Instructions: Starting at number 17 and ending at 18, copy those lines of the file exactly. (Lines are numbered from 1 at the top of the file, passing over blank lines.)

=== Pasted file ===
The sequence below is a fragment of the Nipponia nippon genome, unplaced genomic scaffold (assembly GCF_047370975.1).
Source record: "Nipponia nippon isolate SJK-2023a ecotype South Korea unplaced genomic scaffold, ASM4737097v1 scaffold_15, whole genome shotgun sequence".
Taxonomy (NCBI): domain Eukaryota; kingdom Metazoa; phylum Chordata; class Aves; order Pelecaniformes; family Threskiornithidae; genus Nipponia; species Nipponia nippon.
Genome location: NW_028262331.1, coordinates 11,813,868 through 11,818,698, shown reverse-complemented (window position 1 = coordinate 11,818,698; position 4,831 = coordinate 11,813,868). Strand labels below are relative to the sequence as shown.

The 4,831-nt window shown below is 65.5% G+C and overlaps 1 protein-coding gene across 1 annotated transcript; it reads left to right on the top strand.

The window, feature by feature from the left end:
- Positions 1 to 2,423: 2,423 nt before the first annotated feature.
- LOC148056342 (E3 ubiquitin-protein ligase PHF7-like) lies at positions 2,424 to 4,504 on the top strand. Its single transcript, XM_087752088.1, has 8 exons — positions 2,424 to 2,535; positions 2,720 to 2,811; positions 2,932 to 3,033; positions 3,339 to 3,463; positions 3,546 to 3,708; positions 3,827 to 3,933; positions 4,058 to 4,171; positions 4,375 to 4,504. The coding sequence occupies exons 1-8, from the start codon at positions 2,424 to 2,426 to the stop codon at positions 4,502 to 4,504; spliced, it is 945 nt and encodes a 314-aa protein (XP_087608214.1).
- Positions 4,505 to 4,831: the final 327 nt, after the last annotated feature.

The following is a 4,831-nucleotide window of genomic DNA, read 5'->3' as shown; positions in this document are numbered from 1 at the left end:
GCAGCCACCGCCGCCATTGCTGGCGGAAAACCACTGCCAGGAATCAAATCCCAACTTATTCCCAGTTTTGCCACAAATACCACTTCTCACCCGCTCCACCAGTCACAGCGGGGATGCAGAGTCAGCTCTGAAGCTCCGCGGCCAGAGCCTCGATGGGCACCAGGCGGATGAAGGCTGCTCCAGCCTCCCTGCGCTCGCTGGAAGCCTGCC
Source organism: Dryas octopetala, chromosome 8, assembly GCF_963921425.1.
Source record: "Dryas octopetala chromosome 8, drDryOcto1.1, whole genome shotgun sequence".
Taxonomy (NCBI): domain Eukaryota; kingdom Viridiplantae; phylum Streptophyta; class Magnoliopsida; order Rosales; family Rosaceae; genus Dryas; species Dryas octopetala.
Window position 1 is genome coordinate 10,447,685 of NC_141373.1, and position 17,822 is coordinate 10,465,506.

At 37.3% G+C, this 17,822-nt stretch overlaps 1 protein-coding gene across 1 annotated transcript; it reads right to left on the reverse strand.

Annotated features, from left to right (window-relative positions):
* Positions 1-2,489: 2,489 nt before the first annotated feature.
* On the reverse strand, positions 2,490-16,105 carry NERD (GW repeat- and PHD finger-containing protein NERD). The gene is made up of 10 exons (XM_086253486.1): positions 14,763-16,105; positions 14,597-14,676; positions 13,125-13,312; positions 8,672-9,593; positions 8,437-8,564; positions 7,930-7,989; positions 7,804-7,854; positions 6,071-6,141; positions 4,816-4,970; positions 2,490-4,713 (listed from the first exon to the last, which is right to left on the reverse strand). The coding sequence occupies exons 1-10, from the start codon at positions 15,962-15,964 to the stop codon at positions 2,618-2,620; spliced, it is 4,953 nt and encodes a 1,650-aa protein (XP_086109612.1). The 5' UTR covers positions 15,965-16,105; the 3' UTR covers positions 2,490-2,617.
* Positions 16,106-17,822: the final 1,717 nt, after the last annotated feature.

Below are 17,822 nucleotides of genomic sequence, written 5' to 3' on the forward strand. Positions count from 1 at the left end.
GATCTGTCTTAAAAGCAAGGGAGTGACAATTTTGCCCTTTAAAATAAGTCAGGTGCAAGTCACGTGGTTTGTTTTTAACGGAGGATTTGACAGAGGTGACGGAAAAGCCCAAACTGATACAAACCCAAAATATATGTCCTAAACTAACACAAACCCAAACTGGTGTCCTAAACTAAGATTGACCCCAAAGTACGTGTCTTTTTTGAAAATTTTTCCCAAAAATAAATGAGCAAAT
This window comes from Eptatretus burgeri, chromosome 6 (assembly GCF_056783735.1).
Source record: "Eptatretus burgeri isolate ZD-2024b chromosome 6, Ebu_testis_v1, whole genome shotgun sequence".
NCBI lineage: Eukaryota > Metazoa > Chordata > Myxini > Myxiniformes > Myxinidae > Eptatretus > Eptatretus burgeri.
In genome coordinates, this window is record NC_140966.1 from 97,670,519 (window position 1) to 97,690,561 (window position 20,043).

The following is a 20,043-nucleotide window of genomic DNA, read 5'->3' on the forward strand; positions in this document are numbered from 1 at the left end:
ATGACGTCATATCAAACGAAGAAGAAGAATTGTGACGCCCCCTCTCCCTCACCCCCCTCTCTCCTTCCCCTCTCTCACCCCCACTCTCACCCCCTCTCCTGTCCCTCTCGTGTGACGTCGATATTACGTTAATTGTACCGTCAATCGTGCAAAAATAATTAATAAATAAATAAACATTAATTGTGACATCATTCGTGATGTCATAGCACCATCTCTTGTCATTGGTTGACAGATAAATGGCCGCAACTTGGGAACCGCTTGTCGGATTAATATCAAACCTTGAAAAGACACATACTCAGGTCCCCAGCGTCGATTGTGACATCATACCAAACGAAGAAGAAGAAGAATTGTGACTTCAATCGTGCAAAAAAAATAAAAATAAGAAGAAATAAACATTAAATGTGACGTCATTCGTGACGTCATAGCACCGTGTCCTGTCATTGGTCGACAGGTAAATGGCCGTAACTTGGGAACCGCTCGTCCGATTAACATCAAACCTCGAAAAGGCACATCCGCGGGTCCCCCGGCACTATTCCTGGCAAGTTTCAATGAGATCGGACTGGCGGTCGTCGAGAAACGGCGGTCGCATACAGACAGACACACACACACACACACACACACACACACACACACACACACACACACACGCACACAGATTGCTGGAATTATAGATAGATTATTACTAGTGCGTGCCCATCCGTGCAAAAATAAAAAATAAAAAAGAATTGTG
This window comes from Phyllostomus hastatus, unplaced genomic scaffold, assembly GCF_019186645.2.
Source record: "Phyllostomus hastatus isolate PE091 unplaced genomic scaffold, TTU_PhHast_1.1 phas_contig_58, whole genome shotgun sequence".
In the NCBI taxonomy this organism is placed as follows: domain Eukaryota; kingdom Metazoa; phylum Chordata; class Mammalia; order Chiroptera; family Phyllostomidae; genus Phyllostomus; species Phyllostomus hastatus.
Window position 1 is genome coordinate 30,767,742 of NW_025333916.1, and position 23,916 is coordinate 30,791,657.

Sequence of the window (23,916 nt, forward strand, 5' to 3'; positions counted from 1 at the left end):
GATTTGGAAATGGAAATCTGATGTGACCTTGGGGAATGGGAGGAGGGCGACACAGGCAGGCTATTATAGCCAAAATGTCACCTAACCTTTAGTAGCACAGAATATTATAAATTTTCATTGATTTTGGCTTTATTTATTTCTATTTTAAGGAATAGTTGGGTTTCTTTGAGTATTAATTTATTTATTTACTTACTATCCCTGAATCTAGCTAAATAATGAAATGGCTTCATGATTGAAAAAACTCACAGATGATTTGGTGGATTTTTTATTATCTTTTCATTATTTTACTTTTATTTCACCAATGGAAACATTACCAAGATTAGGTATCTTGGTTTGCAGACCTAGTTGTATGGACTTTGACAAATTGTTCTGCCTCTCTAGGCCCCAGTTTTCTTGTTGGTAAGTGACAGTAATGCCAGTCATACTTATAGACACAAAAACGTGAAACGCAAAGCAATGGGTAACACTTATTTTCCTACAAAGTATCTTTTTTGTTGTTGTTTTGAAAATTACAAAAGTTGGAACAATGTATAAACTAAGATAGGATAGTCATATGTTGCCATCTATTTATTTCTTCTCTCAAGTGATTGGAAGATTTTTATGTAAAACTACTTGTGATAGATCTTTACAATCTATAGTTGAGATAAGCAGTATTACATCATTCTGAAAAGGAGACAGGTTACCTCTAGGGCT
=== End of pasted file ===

Annotated features, from left to right (window-relative positions):
* Positions 1-2,489: 2,489 nt before the first annotated feature.